TR Profile: Yoga for the Arts

Nicole Lotus FluteI love to feature artists on this blog who are passionately sharing their art and/or craft with others by means of their own entrepreneurship. Several months ago, I had the pleasure of being introduced to Nicole Newman, founder of Yoga for the Arts. After five minutes of conversation, I knew that I had to share Nicole’s work with all of my readers.

So what is Yoga for the Arts exactly? It’s stated mission reads:

 “Yoga for the Arts combats performance-related injuries and anxieties, which undermine confidence and performance potential. Yoga for the Arts is about preventing the preventable and early intervention through changes in habit. Artists are empowered to take ownership of their health by fully inhabiting their bodies through breath-centered yoga sequences, tailored to meet the individual’s specific needs and goals.”

When speaking with Nicole, I was captivated by her passion and commitment for the fusion of entrepreneurship with artistic training. While interviewing Nicole for this profile, I came to understand that for her, creativity and imagination drive both her artistry and business. I asked her to describe the moment when she came to realize that she needed to pursue an entrepreneurial path in order for her to find career fulfillment.

“I became an entrepreneur out of a deeply rooted conviction to help the countless musicians who unnecessarily endure debilitating performance-related pain and injury. A coherent health and wellness curricula for musicians does not currently exist, in spite of the very real need. I am responding to this unmet need – especially for young musicians, where early intervention is paramount.”

Filling the gaps that result in the absence of a well-rounded approach to a musician/performer’s training was an area of common ground between Nicole and myself. On this blog and in many public forums I have both spoken and written about the importance of building a complete ‘toolbox’ of strategies, skills, and resources that musicians can draw upon when they leave school and enter the world as professional artists.  I asked Nicole how Yoga for the Arts fits in the larger structure for the need of “life skills” in a musician’s training.

 “In addition to being an accomplished performer, the modern musician must excel in marketing, sales, networking, opportunity evaluation, mental fortitude and time management skills, just to have a chance of earning a living. Unfortunately, health and wellness falls to the wayside, to the detriment of all their other responsibilities. A simple approach to preventative wellness, however, can easily fit into a daily routine, but it needs to be made a priority and taught in concert with the other mandatory skills to create a sustainable career.”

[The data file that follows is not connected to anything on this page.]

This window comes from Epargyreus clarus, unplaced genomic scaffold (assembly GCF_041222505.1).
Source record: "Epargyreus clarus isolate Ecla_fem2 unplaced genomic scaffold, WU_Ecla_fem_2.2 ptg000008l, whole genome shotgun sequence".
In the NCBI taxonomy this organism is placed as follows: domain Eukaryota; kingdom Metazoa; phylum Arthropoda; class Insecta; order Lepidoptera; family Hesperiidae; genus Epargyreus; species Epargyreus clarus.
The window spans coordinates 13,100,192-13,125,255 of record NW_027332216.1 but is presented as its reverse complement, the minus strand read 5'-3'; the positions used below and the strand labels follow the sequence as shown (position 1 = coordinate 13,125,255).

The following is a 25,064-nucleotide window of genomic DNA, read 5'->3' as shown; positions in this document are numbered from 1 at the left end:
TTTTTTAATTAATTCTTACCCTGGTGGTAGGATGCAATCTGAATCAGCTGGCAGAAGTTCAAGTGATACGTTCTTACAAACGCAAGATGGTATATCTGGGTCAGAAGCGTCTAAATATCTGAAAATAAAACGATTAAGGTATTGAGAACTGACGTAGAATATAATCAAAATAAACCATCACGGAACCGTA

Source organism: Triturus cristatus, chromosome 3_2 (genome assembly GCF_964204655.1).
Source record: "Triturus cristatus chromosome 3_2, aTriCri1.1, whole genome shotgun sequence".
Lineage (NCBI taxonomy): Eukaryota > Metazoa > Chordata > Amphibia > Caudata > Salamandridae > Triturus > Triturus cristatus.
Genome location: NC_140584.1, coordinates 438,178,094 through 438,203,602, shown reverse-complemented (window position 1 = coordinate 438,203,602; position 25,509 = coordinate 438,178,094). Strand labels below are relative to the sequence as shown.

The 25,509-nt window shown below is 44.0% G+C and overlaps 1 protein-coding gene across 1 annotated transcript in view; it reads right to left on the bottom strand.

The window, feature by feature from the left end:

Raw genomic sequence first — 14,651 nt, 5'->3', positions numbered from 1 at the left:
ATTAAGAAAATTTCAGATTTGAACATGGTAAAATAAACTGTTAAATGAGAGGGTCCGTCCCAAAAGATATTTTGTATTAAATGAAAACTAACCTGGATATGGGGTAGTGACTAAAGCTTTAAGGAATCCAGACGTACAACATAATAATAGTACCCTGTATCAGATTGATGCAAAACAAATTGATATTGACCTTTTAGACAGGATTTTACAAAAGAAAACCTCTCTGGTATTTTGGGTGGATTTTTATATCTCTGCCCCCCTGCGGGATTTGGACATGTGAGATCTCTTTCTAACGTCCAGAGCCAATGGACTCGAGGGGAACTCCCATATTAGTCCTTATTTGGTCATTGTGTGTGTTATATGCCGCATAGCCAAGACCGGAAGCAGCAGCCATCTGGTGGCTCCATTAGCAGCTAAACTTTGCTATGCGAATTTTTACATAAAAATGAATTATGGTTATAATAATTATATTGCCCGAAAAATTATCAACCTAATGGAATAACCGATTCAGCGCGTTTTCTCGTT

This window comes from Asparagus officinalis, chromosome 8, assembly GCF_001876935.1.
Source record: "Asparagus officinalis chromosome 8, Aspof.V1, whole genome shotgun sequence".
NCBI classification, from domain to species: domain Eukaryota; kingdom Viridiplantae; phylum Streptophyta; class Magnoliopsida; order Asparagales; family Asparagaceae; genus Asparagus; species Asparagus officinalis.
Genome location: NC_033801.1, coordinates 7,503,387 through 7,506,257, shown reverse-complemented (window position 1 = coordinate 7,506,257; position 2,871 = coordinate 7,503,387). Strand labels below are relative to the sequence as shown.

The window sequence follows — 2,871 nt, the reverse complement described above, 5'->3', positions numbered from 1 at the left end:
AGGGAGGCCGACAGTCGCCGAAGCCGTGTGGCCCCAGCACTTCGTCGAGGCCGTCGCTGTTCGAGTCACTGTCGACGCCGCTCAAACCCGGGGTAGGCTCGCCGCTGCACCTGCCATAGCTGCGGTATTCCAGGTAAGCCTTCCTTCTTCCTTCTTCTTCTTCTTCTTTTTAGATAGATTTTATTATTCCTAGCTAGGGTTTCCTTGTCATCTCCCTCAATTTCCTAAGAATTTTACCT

As I usually close my profiles on The Tuxedo Revolt Blog, I like to ask my guests if there is any advice they’d like to share with readers about their entrepreneurial/artistic experience. Nicole has 5 tips to share with you:

1. Answer the 10 Questions inspired by Guy Kawasaki:

  • What is the problem?
  • What is the solution?
  • How big is the market?
  • What makes it so special? (Find the underlying magic of your solution and package it in your 30-second pitch.)
  • What is the competition?
  • What exactly is your business model?
  • How exactly will you make sales?
  • Have you assembled a qualified team?
  • How will you secure required resources?
  • What are you proposing for an investment?

2. Network relentlessly. Tell everyone – even people who you think have no connection to your market.
3. Take reasonable risks and embrace failing forward.
4. Know how to pivot and innovate to readjust your business by listening to your clients, not your critics. (Tip: Read the subtleties of your clients’ micro-expressions)
5. Give back. What goes around comes around. You will find that paying it forward not only spreads the word – it contributes to your growth as an entrepreneur.

“And, as my teacher in India avows, “Be strong. Don’t fear. Lift higher.”

Thanks for stopping by to read today’s Tuxedo Revolt Blog post. I have more profiles planned in the coming months.

Stay tuned,

John-Morgan

 

Are Musicians in Crisis?

In recent years, there’s been a paradigm shift in what the career of the modern performing artist looks like. It is a difficult reality for many, as it was for me, that technical skills + talent are no longer enough to build a career in the performing arts. Make no mistake, these are still the perquisites if you want to (pardon the pun) play in the big leagues. But now we are asked to do much more than would have ever been dreamed of just a few years ago.